On November 6th, 1917, USS Cushing,Wilkes, Davis and Sampson, met and escorted USS Huntington and USS St Louis to Devonport. The ships were carrying the Commission from from the United States to the Allied Conference in Paris. Upon completion the following message was received – Admiral Benson thanks you for services and congratulates you and your force for the splendid manner in which your duty was performed.
On the 2nd of December, 1917, in position, 54.17N, 05.20W, USS Davis sighted submarine on surface, which submerged immediately.
On the 1st of January, 1918, in pos, 51.38N, USS Davis sighted periscope of enemy submarine. Dropped depth charge. No result was seen
On the 4th of January, 1918, in pos,51.35N, o8.02W, USS Davis sighted periscope of submarine. No report of attack made.
On the 23rd of January, 1918, USS Davis and Sampson escorted HMS Thetis from Belfast to Chatham
On February 7th , 1918, USS Trippe, Davis, Porter, and Cushing, escorted SS Leviathian from Liverpool to 17.00N.
On the 17th of February, 1918, in pos 51.45N, 07.27W, SS Pinewood was sunk. USS Davis picked up 22 survivors and landed them at Queenstown.
On the 5th of May, 1918, in pos 7 miles E od Mew Island Light, USS Davis sighted suspicious object which disappeared. Found well defined wake and dropped 24 depth charges. Burning oil was observed on the surface.
On the 11th of May, 1918, HMS Olympic, whilst under escort, rammed and destroyed enemy submarine U-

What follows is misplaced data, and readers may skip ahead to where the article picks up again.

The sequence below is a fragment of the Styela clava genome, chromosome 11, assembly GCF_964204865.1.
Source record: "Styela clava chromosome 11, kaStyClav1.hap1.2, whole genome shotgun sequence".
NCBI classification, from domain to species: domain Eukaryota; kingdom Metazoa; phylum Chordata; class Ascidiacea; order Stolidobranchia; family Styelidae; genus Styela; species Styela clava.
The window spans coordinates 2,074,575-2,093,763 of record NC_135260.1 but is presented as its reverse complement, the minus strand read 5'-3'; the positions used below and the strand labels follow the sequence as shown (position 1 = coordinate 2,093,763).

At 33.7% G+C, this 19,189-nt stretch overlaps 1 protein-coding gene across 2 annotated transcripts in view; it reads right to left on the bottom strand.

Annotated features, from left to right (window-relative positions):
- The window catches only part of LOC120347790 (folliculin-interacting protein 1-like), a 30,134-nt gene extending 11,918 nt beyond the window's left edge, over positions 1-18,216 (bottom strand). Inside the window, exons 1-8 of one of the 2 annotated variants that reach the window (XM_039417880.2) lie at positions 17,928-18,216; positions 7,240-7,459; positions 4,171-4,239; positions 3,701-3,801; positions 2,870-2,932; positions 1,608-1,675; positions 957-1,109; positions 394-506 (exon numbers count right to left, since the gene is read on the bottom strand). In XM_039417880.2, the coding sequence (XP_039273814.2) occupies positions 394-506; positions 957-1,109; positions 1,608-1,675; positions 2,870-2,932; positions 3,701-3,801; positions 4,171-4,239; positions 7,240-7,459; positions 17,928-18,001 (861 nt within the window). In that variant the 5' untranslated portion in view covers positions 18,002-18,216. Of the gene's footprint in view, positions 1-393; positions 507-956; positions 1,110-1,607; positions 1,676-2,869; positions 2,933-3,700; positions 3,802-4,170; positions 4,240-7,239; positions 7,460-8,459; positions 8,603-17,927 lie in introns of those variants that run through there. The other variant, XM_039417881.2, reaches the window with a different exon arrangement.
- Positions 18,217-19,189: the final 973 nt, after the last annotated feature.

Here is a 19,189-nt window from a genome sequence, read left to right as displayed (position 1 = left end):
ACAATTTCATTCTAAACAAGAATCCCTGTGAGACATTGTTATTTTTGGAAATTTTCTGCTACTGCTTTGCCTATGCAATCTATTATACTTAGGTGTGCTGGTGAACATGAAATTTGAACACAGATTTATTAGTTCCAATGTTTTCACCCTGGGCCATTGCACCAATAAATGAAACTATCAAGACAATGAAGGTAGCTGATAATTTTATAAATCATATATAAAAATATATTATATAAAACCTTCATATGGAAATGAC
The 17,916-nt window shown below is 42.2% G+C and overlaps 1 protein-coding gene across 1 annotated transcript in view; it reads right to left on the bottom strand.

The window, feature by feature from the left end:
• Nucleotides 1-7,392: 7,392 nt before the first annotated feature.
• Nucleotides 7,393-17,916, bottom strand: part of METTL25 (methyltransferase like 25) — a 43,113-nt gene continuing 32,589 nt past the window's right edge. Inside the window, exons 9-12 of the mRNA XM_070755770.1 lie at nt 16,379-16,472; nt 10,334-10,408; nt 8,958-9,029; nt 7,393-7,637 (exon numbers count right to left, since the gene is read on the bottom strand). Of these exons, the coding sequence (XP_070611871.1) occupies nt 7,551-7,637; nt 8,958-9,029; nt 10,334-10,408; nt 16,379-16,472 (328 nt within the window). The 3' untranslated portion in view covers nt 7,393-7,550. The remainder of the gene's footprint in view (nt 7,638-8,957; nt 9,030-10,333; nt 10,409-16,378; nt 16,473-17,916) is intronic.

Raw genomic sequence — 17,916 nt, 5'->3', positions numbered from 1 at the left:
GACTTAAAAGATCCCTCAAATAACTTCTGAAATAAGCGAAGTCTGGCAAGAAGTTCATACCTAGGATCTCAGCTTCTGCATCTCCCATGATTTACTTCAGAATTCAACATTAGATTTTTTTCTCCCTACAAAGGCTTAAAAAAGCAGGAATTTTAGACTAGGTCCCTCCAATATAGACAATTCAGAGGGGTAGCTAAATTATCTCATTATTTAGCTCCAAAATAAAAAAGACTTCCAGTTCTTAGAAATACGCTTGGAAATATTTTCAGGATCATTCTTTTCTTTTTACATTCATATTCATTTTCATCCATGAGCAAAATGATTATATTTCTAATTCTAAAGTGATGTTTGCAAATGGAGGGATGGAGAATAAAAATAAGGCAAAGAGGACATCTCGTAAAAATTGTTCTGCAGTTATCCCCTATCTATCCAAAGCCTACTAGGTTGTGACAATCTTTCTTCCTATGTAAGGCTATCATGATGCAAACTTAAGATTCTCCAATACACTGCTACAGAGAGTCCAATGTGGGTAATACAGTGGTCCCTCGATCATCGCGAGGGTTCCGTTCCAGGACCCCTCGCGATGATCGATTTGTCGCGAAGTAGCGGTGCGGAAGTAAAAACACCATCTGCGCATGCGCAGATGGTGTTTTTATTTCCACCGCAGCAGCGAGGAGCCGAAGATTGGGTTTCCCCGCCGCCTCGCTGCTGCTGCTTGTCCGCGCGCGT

On the 12th of May, 1918, in pos 49.37N, 5.01W USS Davis and USS O'Brien sighted oil wake. The destroyers dropped 40 depth charges. More oil came to surface.
On the 20th of May, in pos 48.25N. 7.50W, USS Davis and HMS Hardy sighted enemy submarine. 19 depth charges were dropped. No result seen.
On the 20th of May, 1918, in pos 48.30N, 05.50W, USS Davis dropped 6 depth charges on suspicious wake. No apparent result
On the 28th of May, 1918, in pos 51.10N, 06.40W, USS Davis dropped 8 depth charges on oil slick. No apparent result seen.
On the 11th of June, 1918, USS Davis, Allen,Trippe, Sampson, Caldwell and Wilkes escorted incoming convoy HS42. On the 13th, Davis sighted oil slick ahead of convoy and dropped 15 depth charges on same. No apparent result was seen.
On the 11th of July,1918, in position 20 miles NW by W of Coningbeg light vessel ,the schooner Katherine Ellen was fired at by enemy submarine. USS Davis picked up survivors and landed them at Dunmore East. Schooner was not sunk and was towed into Milford Haven.
On the week of the 17th of July, 1918,USS Davis, Cassin, Allen, and Conyngham escorted HMS Aquitania from 15.00W to Liverpool. Davis also escorted RFA Industry from Queenstown to Kingstown.
On the 28th of July,1918, in position 51.52N, 06.40W, USS Davis dropped three depth charges on oil slick. No visible result was observed.
On the 8th of October 1918, convoy HH71 was escorted to Brest, France, by USS Stockton, Davis, Rowan, Wilkes, Ammen, HMS Camellia, HMS Heather, and HMS Sir Bevis.
In December 1918, Davis formed part of the review in Brest France, in front of President Woodrow Wilson.